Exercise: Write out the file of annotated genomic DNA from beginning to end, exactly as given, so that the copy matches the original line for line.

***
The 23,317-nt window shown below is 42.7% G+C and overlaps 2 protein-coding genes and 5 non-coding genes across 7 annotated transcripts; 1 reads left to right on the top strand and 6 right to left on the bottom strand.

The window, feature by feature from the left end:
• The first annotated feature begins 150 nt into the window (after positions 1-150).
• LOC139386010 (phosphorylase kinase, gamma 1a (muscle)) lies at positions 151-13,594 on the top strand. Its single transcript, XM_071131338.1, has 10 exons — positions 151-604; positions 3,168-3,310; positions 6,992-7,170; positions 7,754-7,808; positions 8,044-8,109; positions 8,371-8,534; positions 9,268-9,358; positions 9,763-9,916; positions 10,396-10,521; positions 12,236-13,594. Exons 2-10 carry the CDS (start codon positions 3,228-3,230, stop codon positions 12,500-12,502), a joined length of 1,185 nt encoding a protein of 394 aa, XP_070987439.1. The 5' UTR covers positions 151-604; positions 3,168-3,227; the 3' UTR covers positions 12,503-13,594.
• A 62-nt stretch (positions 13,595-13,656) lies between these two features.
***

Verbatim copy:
The 23,317-nt window shown below is 42.7% G+C and overlaps 2 protein-coding genes and 5 non-coding genes across 7 annotated transcripts; 1 reads left to right on the top strand and 6 right to left on the bottom strand.

The window, feature by feature from the left end:
• The first annotated feature begins 150 nt into the window (after positions 1-150).
• LOC139386010 (phosphorylase kinase, gamma 1a (muscle)) lies at positions 151-13,594 on the top strand. Its single transcript, XM_071131338.1, has 10 exons — positions 151-604; positions 3,168-3,310; positions 6,992-7,170; positions 7,754-7,808; positions 8,044-8,109; positions 8,371-8,534; positions 9,268-9,358; positions 9,763-9,916; positions 10,396-10,521; positions 12,236-13,594. Exons 2-10 carry the CDS (start codon positions 3,228-3,230, stop codon positions 12,500-12,502), a joined length of 1,185 nt encoding a protein of 394 aa, XP_070987439.1. The 5' UTR covers positions 151-604; positions 3,168-3,227; the 3' UTR covers positions 12,503-13,594.
• A 62-nt stretch (positions 13,595-13,656) lies between these two features.